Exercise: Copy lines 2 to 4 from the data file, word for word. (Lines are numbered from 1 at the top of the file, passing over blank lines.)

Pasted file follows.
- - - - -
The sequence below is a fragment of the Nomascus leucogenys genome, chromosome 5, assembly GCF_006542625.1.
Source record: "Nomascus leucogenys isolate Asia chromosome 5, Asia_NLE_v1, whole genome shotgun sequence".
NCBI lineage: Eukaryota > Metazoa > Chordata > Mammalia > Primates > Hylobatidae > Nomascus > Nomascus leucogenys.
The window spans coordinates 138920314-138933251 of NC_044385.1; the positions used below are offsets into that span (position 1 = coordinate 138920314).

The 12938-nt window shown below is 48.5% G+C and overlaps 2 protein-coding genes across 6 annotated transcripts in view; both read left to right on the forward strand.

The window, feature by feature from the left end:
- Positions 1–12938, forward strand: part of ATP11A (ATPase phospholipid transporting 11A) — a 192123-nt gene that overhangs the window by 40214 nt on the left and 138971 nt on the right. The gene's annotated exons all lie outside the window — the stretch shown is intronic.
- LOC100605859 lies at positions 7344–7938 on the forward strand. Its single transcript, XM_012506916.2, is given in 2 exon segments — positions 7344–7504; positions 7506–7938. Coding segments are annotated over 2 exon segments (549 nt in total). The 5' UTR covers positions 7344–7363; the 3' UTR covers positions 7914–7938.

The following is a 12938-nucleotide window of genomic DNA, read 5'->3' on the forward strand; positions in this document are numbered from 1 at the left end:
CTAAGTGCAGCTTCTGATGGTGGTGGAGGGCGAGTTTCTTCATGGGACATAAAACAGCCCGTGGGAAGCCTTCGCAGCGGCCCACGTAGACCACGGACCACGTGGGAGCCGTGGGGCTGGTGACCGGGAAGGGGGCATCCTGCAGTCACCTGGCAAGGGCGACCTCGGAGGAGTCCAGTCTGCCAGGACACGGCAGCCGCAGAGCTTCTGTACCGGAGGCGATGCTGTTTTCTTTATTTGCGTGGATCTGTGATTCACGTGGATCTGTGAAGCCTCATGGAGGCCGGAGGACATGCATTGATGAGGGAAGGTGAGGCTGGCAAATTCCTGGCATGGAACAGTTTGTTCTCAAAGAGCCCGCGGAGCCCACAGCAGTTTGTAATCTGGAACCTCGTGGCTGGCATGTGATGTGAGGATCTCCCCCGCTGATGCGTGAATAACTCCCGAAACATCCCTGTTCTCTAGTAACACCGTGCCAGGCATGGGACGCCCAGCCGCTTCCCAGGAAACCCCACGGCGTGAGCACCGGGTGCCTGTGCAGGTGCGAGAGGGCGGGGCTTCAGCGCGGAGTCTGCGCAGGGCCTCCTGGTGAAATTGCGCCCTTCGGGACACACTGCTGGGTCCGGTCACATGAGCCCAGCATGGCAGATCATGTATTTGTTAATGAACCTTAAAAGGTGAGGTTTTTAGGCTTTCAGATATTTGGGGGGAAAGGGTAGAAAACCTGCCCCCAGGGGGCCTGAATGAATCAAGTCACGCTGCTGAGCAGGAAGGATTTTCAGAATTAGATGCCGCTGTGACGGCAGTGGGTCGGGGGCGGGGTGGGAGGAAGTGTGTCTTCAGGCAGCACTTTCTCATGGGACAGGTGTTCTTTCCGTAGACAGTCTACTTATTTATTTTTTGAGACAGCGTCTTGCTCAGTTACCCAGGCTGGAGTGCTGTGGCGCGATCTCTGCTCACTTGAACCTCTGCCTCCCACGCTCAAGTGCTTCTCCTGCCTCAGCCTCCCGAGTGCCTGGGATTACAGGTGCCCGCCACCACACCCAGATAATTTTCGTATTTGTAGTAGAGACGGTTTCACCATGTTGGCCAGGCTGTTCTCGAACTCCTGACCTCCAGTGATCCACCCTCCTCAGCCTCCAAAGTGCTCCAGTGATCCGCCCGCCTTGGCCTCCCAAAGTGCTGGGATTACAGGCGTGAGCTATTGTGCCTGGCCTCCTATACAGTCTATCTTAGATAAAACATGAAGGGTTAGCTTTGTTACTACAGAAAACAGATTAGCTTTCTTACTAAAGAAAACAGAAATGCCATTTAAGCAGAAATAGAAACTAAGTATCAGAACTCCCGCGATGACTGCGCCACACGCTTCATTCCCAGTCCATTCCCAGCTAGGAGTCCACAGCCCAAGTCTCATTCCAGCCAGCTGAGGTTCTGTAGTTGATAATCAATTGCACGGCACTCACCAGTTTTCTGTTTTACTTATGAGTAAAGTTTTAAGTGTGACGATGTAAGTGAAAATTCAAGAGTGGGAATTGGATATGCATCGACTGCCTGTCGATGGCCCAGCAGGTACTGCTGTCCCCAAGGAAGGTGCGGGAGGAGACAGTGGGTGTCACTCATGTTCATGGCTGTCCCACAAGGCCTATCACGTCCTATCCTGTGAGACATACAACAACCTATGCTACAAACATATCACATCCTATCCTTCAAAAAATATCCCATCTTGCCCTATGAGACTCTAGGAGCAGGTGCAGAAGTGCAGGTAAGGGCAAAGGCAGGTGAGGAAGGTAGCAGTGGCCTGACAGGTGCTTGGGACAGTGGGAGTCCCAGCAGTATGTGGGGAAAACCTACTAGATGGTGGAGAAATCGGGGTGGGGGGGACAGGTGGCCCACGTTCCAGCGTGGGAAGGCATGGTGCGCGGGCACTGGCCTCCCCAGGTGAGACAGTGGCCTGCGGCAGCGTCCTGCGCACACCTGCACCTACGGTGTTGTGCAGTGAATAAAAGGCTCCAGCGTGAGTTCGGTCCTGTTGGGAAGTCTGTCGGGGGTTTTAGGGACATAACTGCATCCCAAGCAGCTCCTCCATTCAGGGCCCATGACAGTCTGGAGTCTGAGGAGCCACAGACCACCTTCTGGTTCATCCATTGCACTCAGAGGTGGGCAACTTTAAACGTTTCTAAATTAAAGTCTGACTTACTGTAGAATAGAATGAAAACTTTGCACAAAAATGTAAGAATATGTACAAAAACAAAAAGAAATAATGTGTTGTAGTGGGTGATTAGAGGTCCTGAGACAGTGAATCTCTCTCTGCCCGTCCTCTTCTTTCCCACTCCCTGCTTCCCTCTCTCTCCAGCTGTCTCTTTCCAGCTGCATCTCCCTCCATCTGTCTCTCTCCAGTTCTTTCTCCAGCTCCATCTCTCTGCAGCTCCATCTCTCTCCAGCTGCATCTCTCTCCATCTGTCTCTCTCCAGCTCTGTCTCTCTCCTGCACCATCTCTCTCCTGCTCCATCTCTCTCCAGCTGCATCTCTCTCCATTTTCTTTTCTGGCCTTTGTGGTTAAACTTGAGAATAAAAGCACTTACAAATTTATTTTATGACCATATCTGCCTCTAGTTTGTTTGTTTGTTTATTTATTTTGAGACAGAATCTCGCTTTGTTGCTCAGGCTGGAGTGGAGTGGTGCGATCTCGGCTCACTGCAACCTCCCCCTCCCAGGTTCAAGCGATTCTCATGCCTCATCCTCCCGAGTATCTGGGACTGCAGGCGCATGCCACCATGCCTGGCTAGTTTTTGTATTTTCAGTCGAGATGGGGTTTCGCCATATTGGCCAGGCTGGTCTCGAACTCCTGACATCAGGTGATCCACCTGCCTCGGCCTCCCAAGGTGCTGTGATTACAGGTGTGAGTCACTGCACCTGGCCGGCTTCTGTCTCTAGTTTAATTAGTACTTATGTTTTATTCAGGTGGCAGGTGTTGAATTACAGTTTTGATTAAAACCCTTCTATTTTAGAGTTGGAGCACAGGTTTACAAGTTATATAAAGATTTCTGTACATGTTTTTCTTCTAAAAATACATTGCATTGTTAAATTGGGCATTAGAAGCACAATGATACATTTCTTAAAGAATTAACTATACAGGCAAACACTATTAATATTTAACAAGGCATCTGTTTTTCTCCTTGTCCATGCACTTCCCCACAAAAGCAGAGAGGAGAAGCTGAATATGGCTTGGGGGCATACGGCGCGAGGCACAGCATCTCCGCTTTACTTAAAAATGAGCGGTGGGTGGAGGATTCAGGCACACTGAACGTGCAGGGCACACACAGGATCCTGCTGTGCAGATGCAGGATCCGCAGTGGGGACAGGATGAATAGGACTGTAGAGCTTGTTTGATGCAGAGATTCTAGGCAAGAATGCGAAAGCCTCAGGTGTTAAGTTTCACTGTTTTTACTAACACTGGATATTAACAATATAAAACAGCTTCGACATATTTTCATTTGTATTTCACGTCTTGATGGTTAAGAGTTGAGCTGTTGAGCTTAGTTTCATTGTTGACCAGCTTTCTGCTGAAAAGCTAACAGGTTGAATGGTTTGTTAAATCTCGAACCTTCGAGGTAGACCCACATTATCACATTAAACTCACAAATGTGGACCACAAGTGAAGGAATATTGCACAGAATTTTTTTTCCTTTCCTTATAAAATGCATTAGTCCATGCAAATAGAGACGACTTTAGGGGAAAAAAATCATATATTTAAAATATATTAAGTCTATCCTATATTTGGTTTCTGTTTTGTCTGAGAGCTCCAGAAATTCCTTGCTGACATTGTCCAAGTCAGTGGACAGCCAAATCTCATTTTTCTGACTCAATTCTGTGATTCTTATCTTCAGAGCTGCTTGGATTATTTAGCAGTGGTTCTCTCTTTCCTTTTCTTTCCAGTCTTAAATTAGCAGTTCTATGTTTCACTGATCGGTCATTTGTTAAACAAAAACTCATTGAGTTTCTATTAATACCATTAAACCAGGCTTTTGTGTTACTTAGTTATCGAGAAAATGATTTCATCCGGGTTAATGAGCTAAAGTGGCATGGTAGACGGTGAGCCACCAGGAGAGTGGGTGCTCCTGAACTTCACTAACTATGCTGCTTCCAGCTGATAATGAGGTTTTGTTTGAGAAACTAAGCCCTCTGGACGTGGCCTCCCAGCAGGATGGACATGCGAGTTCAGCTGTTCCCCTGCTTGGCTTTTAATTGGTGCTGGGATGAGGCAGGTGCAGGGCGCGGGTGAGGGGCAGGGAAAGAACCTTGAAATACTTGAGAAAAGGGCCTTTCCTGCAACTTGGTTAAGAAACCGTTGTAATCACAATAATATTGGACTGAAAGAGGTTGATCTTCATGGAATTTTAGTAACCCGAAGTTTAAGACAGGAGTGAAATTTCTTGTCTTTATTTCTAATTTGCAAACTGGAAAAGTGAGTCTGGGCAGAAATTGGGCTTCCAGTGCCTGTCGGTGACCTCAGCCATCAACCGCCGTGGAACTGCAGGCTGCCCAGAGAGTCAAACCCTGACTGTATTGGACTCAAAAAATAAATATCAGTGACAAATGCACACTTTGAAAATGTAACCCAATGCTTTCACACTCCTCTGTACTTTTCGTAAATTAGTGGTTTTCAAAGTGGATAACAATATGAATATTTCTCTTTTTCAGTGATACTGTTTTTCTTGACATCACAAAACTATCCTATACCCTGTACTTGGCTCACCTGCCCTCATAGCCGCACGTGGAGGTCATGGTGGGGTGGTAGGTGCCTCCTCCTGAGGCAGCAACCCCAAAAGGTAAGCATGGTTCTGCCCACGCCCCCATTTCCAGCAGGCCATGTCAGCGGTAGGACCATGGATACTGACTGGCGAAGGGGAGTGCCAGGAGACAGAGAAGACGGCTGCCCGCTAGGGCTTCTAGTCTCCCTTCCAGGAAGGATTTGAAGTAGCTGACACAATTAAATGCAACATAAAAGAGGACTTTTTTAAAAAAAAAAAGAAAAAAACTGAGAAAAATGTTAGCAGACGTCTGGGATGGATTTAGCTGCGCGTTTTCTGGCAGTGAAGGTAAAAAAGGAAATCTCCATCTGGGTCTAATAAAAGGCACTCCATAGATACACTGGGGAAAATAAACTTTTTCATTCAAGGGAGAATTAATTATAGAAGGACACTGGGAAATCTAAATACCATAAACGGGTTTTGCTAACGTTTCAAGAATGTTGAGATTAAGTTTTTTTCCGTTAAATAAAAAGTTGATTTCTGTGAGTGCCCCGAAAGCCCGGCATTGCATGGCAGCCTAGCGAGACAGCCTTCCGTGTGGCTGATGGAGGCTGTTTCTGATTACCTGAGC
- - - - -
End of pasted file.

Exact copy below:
Source record: "Nomascus leucogenys isolate Asia chromosome 5, Asia_NLE_v1, whole genome shotgun sequence".
NCBI lineage: Eukaryota > Metazoa > Chordata > Mammalia > Primates > Hylobatidae > Nomascus > Nomascus leucogenys.
The window spans coordinates 138920314-138933251 of NC_044385.1; the positions used below are offsets into that span (position 1 = coordinate 138920314).